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dc.contributor.advisorToledano, Margalit
dc.contributor.advisorMcKie, David
dc.contributor.advisorMunshi, Debashish
dc.contributor.authorAntric, Tim
dc.date.accessioned2021-11-04T19:51:07Z
dc.date.available2021-11-04T19:51:07Z
dc.date.issued2021
dc.identifier.urihttps://hdl.handle.net/10289/14615
dc.description.abstractPlotting the evolution and experience of social marketing in Aotearoa New Zealand, this thesis charts a creative landscape of productive future research directions in the field. Starting with the question, “What can the social marketing discipline learn from the unique experience of social marketers in Aotearoa New Zealand?”, the research draws from appreciative inquiry interviews with 20 experienced social marketers and reviews of relevant government documents and published commentaries. Analysis of the findings sparked three substantive papers included in this thesis by publication: two of these have already been published, and one is currently being revised for resubmission. Presented in chapters four to six, the three papers analyse the growth and decline of social marketing in Aotearoa New Zealand; the overlapping functions of social marketing and public relations; and the incorporation of indigenous communities’ values into social marketing. 1. The growth and decline of social marketing In an original developmental framework for social marketing in Aotearoa New Zealand, the first of the three papers tracks four phases through four different governments as follows: (1) Foundation (1984-1990); (2) Establishment (1990-1999); (3) Growth (1999-2008); and (4) Decline (2008-2017). The research found that political support is key to enabling ongoing social marketing contributions to social change and argues for the development of an evidence base for effective communication to political decision-makers to attract such support. 2. Public relations, reputation and social marketing In identifying the strong interdisciplinary nature of social marketing in Aotearoa New Zealand, the second paper focuses on the intersections of public relations, marketing, advertising and health promotion. It illustrates how local definitions of, and practices within, social marketing draw from different disciplines. Social marketing has also been shaped by the nation’s founding document, Te Tiriti o Waitangi (The Treaty of Waitangi). The Crown’s revised principles of Te Tiriti offer further opportunity to improve social marketing through indigenous autonomy, partnership, active protection, equity and options. 3. Decolonising social marketing through an indigenous lens The third paper tackles the question: can social marketing address health inequity between Māori and non-Maori? It deals with this question in the context of the international shift in social marketing away from a focus on individual change to a focus on societal and social change. The paper’s findings support an ongoing critical analysis of social marketing from an indigenous worldview. Conclusions Overall, the thesis looks at the impact of political ideologies on the function of social marketing and makes novel suggestions on how social marketing academics and practitioners can attract political support. It calls for increasing interdisciplinarity to engage effectively with contemporary issues and encourages social marketers to search for “soul” in organisations. The thesis also identifies indigenous Māori culture as a potential inspiration for social marketers to improve their interactions with indigenous people in Aotearoa New Zealand as well as across the globe. It recommends that future social marketing interventions not only be informed by indigenous worldviews but also be led by indigenous communities involved from the planning stages.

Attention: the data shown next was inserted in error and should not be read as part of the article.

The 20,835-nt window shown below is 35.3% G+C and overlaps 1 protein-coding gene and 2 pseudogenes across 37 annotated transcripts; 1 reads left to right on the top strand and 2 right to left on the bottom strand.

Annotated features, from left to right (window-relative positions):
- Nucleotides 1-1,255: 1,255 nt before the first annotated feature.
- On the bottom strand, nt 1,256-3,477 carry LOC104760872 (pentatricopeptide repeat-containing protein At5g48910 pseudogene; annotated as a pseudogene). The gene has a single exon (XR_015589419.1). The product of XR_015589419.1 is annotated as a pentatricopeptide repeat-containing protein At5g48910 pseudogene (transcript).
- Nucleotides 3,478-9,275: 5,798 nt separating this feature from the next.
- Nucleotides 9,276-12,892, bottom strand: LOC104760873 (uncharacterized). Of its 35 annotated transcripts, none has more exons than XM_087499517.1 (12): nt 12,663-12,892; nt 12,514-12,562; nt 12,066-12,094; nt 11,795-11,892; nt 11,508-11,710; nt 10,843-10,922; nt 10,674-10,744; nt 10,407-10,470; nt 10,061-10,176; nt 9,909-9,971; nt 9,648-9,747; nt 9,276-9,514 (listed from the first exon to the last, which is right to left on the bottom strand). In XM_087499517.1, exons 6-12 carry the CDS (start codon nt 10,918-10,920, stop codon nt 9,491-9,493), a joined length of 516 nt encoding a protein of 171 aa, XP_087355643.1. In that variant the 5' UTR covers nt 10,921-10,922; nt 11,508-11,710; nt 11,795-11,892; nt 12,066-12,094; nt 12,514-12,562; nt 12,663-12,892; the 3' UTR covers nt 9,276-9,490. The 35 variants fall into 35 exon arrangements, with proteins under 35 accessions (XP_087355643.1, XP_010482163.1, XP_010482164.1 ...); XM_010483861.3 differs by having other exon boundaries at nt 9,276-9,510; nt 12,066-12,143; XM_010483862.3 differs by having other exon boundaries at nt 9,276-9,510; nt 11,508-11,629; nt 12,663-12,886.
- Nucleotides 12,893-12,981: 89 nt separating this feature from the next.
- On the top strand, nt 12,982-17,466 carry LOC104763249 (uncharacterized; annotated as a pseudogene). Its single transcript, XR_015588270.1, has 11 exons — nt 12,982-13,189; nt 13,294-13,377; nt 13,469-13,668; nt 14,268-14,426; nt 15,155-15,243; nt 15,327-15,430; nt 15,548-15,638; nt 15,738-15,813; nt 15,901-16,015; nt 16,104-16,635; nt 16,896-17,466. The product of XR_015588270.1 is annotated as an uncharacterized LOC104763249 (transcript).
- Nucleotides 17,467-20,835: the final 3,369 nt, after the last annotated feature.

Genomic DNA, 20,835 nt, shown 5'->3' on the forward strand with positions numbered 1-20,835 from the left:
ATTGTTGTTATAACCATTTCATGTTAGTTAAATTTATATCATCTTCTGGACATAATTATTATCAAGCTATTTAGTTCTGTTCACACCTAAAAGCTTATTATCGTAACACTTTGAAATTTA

dc.format.mimetypeapplication/pdf
dc.language.isoen
dc.publisherThe University of Waikato
dc.rightsAll items in Research Commons are provided for private study and research purposes and are protected by copyright with all rights reserved unless otherwise indicated.
dc.subjectSocial marketing
dc.subjectPublic relations
dc.subjectAotearoa New Zealand
dc.subjectMāori
dc.subject.lcshSocial marketing -- Political aspects -- New Zealand
dc.subject.lcshHealth services accessibility -- New Zealand -- Marketing
dc.subject.lcshMaori (New Zealand people) -- Social aspects -- New Zealand
dc.subject.lcshHealth promotion -- Social aspects -- New Zealand
dc.subject.lcshTreaty of Waitangi (1840)
dc.subject.lcshSocial marketing -- Moral and ethical aspects -- New Zealand
dc.subject.lcshPublic relations -- Social aspects -- New Zealand
dc.subject.lcshAdvertising -- Social aspects -- New Zealand
dc.titleSocial marketing in Aotearoa New Zealand: Analysing its evolution to inform, improve, and justify its future
dc.typeThesis
thesis.degree.grantorThe University of Waikato
thesis.degree.levelDoctoral
thesis.degree.nameDoctor of Philosophy (PhD)
dc.date.updated2021-11-03T03:45:35Z
pubs.place-of-publicationHamilton, New Zealanden_NZ
dc.subject.maoriMahi hokohoko
dc.subject.maoriHauora
dc.subject.maoriĀhuatanga pāpori
dc.subject.maoriTiriti o Waitangi
dc.subject.maoriPānuitanga whakatairanga


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